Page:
Slices of Japanese business, politics and life
Japanese retailers reported mostly dismal first-half earnings results, with the industry stuck in a slump as shoppers remain reluctant to open their wallets even as the economy emerges from recession.
With no sales pick-up in sight, stores seem to have no choice but to continue their race to undercut rivals, with prices dropping for everything from cars to clothes to milk.
On the surface it sounds like a shopper’s paradise: Who wouldn’t mind paying less than 1,000 yen ($11) for a pair of jeans?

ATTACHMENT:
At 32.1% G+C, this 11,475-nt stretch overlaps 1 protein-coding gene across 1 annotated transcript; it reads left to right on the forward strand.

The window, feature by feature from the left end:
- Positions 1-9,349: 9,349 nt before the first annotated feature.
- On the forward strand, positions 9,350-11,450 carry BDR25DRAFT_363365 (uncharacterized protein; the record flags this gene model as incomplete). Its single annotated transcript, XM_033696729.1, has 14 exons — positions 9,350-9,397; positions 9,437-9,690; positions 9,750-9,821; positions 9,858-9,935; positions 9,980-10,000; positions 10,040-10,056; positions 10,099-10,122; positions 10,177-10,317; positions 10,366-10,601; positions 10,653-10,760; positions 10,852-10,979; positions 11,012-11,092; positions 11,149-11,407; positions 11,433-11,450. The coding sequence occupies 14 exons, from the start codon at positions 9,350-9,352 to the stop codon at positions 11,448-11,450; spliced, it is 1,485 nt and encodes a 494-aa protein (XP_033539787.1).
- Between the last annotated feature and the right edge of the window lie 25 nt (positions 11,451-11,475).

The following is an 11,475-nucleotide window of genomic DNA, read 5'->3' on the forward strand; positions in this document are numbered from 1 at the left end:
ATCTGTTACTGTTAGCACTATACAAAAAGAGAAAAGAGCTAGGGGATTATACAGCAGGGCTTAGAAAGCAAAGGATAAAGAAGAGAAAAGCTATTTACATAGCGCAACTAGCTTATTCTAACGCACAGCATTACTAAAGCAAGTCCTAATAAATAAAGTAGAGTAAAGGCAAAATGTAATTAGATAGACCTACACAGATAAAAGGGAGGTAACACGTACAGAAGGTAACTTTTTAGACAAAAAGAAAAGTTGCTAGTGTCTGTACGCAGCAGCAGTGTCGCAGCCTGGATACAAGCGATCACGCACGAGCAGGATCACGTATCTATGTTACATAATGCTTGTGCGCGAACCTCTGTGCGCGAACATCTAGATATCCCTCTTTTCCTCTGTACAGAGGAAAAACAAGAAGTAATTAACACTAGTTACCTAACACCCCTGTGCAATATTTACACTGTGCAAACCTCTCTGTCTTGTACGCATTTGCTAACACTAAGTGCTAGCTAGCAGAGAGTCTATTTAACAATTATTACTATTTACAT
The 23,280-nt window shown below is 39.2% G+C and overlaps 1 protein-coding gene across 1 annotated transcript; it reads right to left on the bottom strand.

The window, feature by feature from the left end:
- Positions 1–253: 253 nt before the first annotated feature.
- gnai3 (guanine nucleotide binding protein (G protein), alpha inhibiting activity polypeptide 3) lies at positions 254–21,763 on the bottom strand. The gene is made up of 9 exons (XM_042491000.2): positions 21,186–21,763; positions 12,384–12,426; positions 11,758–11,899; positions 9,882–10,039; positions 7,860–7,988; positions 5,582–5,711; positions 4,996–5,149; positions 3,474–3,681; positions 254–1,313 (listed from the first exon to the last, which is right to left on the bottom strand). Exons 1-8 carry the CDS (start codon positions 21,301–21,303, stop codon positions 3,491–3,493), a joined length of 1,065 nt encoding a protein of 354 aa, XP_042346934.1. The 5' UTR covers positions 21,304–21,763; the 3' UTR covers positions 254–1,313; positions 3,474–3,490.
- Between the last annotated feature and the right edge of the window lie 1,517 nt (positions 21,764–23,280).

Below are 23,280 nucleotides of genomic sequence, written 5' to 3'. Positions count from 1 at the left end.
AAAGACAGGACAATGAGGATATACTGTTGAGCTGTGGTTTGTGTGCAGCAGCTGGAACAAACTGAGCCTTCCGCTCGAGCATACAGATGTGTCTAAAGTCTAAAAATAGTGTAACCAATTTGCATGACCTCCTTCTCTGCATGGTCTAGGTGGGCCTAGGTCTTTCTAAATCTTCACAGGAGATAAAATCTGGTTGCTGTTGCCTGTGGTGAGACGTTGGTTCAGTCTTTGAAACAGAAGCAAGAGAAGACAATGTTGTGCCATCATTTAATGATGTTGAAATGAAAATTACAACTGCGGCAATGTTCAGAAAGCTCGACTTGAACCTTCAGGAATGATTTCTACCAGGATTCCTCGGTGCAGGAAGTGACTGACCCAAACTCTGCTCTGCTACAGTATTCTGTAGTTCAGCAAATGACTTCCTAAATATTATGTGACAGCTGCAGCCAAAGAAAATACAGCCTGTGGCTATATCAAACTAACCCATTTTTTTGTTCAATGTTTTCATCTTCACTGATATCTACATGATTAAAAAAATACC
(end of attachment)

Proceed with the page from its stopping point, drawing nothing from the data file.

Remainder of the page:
I wrote about Japan’s traditional doll industry for the Reuters Luxury Summit this week, and I was surprised to find it’s not feeling much impact from the country’s deepest recession in decades – not bad, considering an average doll set can set you back 200,000 yen ($2,000).
One shop owner I spoke to even said sales had edged up in the all-important shopping season before the Doll Festival on March 3. Sales of some dolls have certainly dropped as consumers have gradually tightened their grip on their purses , but shop owners told me they’d seen solid sales this year of their “hina” dolls – the mainstay of their business.